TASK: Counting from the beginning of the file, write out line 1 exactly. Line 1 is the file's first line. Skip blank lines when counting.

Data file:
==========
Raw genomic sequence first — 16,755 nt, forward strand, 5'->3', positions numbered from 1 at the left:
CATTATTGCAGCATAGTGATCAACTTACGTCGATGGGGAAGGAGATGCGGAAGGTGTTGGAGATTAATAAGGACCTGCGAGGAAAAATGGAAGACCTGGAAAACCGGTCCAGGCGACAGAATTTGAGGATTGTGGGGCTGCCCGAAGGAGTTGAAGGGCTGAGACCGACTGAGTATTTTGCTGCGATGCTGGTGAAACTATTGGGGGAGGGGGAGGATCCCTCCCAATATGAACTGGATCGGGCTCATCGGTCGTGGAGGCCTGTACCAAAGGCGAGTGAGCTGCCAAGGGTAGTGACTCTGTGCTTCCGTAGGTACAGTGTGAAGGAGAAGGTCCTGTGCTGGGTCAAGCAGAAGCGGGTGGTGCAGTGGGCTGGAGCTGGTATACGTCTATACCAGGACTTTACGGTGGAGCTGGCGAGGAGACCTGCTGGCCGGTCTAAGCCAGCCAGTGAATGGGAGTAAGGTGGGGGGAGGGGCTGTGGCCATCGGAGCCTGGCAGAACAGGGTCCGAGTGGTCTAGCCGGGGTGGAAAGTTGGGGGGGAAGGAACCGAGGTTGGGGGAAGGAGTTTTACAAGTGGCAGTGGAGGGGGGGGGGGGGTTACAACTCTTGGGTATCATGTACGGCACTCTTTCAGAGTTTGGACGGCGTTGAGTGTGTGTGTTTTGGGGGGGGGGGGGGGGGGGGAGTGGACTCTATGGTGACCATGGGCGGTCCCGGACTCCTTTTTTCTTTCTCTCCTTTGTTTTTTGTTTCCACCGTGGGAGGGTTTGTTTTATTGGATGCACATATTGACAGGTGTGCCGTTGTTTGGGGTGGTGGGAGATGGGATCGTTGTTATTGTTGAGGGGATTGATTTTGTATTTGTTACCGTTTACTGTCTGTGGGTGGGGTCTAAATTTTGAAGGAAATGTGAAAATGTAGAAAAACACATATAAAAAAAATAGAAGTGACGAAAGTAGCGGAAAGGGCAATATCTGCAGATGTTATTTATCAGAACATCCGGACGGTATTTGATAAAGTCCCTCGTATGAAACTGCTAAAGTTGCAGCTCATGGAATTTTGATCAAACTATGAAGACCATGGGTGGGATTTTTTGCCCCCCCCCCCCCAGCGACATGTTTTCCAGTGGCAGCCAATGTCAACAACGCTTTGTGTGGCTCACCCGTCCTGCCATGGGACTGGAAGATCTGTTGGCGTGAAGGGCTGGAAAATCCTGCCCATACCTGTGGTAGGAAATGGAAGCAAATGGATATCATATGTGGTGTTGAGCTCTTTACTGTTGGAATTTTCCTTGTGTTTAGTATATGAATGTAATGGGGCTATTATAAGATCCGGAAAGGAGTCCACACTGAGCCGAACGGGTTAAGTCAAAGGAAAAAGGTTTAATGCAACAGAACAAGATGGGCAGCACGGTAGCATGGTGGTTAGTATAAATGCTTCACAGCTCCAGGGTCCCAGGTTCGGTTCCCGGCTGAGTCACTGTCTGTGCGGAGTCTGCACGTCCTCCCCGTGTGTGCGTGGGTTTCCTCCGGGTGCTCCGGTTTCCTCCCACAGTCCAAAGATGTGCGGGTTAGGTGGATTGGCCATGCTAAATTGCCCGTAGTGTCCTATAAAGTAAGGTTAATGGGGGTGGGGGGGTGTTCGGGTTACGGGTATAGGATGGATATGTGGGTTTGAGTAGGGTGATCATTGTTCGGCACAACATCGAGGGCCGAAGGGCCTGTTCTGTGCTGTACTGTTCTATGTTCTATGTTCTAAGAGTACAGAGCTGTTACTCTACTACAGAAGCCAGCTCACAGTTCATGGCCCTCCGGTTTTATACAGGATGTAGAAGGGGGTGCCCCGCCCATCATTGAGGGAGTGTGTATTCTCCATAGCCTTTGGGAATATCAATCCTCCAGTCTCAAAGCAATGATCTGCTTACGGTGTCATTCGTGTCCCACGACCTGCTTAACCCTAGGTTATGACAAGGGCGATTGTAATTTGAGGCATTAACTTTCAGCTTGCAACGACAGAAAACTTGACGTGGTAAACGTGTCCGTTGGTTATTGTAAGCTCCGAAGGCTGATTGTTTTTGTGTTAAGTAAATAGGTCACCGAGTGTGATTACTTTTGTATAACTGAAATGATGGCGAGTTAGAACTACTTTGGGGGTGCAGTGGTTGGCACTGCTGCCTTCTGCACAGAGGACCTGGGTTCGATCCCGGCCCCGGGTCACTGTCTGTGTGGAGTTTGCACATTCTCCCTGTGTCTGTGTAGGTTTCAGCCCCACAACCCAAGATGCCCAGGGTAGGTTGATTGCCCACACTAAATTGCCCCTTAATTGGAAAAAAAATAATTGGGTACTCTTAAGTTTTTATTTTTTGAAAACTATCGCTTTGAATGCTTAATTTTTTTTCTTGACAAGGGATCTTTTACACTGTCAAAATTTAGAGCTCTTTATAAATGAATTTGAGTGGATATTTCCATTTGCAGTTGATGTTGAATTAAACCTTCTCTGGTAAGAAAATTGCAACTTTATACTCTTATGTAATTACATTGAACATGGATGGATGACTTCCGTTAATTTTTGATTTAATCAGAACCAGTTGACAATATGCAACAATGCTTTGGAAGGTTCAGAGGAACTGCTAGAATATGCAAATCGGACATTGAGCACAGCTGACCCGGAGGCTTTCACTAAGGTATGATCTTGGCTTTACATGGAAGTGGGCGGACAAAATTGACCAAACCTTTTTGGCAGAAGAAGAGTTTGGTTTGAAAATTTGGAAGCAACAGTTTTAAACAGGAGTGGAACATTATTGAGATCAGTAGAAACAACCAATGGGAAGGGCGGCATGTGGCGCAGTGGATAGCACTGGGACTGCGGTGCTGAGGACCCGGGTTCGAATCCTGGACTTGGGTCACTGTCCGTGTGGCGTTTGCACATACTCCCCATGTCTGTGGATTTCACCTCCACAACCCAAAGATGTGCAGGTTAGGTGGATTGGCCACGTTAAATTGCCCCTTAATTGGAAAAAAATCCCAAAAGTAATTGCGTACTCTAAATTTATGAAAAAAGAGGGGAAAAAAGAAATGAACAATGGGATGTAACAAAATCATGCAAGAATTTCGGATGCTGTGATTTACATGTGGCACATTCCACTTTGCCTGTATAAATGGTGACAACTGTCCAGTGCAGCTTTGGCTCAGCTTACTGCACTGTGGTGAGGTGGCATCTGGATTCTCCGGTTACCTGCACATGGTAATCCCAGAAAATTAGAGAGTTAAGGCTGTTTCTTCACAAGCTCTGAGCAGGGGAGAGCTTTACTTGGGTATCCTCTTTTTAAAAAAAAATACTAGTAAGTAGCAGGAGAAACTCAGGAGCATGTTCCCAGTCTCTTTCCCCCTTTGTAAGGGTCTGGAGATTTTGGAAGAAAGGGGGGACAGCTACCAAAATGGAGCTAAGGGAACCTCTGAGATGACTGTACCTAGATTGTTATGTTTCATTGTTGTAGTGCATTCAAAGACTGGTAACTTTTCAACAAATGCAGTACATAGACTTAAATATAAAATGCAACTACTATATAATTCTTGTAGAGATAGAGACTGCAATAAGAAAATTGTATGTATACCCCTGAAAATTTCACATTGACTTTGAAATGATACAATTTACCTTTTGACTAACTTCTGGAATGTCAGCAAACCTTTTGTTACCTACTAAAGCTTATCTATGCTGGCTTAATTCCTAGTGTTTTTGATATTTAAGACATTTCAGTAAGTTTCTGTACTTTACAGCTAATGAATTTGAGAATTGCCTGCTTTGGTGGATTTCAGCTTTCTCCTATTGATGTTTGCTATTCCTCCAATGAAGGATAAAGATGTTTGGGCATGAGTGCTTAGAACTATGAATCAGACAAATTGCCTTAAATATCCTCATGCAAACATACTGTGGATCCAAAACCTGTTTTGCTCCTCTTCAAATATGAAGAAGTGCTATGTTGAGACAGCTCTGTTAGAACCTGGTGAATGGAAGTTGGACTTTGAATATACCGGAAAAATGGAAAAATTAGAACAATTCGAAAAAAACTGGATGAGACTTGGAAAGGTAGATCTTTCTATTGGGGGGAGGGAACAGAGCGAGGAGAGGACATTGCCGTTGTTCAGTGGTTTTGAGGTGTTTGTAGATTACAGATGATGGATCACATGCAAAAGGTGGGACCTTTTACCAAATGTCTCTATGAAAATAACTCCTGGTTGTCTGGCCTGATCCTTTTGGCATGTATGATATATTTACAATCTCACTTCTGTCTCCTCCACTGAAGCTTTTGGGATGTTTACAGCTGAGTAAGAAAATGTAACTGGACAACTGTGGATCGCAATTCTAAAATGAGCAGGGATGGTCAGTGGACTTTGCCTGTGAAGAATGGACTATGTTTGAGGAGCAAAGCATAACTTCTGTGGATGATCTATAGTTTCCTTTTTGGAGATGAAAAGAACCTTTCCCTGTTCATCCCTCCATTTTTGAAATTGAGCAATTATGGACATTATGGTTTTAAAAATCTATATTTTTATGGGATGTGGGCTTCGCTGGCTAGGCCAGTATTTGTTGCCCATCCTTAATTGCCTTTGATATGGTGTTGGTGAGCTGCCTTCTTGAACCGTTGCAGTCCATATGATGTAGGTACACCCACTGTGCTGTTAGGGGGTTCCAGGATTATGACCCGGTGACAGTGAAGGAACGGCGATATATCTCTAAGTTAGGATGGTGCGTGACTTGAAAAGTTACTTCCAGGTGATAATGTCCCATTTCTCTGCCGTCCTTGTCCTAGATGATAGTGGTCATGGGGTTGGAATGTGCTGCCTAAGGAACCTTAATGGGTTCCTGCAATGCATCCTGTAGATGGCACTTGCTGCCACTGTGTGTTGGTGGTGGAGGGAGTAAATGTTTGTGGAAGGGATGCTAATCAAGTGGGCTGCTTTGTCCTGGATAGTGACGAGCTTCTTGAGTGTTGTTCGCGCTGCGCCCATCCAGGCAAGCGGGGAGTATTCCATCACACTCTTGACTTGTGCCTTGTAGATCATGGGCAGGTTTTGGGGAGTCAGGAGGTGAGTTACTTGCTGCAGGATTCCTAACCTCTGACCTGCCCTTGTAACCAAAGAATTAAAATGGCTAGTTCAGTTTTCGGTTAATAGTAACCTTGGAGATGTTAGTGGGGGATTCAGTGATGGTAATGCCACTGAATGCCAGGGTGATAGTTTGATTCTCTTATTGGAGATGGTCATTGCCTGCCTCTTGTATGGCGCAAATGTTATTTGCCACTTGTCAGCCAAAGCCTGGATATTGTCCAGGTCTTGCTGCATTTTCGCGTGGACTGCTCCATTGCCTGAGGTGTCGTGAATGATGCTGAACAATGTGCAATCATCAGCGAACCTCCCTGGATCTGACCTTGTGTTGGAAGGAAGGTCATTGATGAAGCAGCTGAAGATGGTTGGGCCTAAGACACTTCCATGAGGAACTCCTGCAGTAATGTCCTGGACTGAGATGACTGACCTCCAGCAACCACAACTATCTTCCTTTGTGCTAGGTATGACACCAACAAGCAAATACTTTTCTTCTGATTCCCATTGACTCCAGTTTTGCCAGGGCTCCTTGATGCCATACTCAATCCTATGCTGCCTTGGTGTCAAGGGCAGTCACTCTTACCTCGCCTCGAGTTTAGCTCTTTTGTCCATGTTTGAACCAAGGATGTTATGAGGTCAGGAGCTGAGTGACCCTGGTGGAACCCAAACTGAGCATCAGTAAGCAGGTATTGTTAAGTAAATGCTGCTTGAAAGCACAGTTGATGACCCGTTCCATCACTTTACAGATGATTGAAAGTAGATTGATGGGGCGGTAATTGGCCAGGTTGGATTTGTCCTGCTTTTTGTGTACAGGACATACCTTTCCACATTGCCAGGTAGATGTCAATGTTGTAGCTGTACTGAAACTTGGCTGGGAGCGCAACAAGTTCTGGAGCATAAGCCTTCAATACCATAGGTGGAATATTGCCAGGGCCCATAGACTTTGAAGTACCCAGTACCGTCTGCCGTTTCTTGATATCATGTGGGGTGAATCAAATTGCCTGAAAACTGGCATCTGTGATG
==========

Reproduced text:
Raw genomic sequence first — 16,755 nt, forward strand, 5'->3', positions numbered from 1 at the left: